The pandemic is confronting us with mortality on a global scale that humans haven’t experienced in living memory, and this is also changing us.
It isn’t just the reduction of contact with one another, the struggles of how to keep putting food in our bellies or keeping businesses running during lockdowns, nor are the changes limited to the way local economies are restructuring. The journey of this pandemic may be a couple of years, but it is the journey of those after-years that I find my mind and heart contemplating. After such separation, such global shifts, such necessary systematic changes, it may take us years to get re-acquainted with ourselves, let alone our loved ones.
Those who have found themselves confronted with mortality and death daily, who have lost their loved ones, or tried desperately to save the dying, will experience a huge perspective shift. Trauma changes what values we prioritise and how we engage in relationships. It can exacerbate any existing attachment patterns and alter how we experience safety and security in relationships.
For the many who have lost income due to the shut down, whose businesses may never recover, whose dreams have been put on hold, or whose daily reality has become about financial survival, independent living will be a struggle, and the alternatives available may be less than ideal.
For those who have been privileged up until this point to live completely independently— either as isolated families that do not rely on others for support and sustenance or as solo individuals— this shift is going to be challenging.
For those who have been disenfranchised in different ways, who are familiar with calling upon extended community resources for survival already before this pandemic, those who are accustomed to living in community as a means of increasing resource availability and access, this shift might feel like an expansion of what they have already been doing: building extended communities of mutual support, while still challenged by the many ways in which government systems fail to make space for them.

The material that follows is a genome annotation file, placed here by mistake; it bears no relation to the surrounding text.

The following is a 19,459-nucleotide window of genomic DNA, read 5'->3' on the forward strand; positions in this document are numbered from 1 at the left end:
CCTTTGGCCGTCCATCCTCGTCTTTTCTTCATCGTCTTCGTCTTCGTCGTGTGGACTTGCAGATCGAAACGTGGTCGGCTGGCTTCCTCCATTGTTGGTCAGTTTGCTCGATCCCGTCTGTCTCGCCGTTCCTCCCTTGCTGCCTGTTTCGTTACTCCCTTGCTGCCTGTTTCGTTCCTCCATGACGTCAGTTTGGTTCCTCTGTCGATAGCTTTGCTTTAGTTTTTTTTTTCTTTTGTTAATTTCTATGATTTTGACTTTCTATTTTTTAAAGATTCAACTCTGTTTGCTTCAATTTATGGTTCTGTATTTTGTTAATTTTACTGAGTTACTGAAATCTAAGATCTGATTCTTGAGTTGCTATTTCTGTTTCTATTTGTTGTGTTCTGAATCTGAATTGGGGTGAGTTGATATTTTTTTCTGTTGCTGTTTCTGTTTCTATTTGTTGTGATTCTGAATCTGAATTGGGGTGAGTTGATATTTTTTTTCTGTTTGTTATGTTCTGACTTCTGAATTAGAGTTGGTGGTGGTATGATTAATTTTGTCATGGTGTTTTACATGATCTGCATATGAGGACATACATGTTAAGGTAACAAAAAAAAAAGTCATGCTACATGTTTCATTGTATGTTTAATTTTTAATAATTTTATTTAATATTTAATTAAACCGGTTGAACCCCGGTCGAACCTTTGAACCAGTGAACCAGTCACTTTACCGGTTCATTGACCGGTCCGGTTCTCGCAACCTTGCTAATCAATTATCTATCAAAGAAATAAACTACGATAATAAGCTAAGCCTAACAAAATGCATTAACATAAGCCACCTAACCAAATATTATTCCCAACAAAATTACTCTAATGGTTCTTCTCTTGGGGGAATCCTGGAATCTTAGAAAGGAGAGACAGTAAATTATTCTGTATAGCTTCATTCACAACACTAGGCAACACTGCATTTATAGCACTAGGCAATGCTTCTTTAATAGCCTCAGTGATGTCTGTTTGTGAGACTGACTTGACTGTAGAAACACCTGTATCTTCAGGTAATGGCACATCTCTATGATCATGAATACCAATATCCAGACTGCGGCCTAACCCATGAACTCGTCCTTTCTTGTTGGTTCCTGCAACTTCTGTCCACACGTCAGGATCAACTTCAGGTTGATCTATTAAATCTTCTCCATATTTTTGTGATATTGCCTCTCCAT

The changes I feel coming won’t be limited to our romantic relationships. Yes, we will undoubtedly all be re-evaluating who we invest time and energy connecting with, and how. The changes we experience will go beyond that.
This is a turning point, a paradigm shift, in the way we relate— fundamentally— with our fellow human beings. It begins in the immediate interpersonal relationships we experience (including the romantic) and extends to encompass all our relations, including how we relate to the land, the planet, and to the other species we share her with. This change is about the way that we build communities, how we organize our economies, balance the sustainable sharing of resources, and restructure social supports— starting with the individual relationships that we form one-on-one.
Breaking Away from Dominance Culture
Exclusive dyadic pair bonding and family units that function in total independence of others (which drives corporate capitalism, environmental exploitation, racial and gendered violence, and so much more) are no longer serving us in all our needs.
This— and other paradigms propped up by ‘dominance culture’ and enshrined in romantic fairy-tales and social tropes that we’ve all been brought up around— is coming to an end. The virus didn’t precipitate this— it’s been happening for the past few generations already— but it does seem to be accelerating it. As more people embrace solo lives (without dyadic partnerships), community and cooperative living, blended families, and other alternative lifestyles, we find ourselves moving towards trauma-sensitive and healing-centred communitarian relationships, feminist relationships, the re-envisioning of conscious and non-oppressive monogamy as well as honest non-monogamous relationships. The foundation of how we build relationships begins with the most intimate relationships we keep and expands from there.
Our future relationships will need to be both trauma informed and healing focussed.
As lockdowns end we’ll probably see a rise in divorce rates, and a few years from now possibly a spike in marriages, but these aren’t the kinds of changes I am talking about.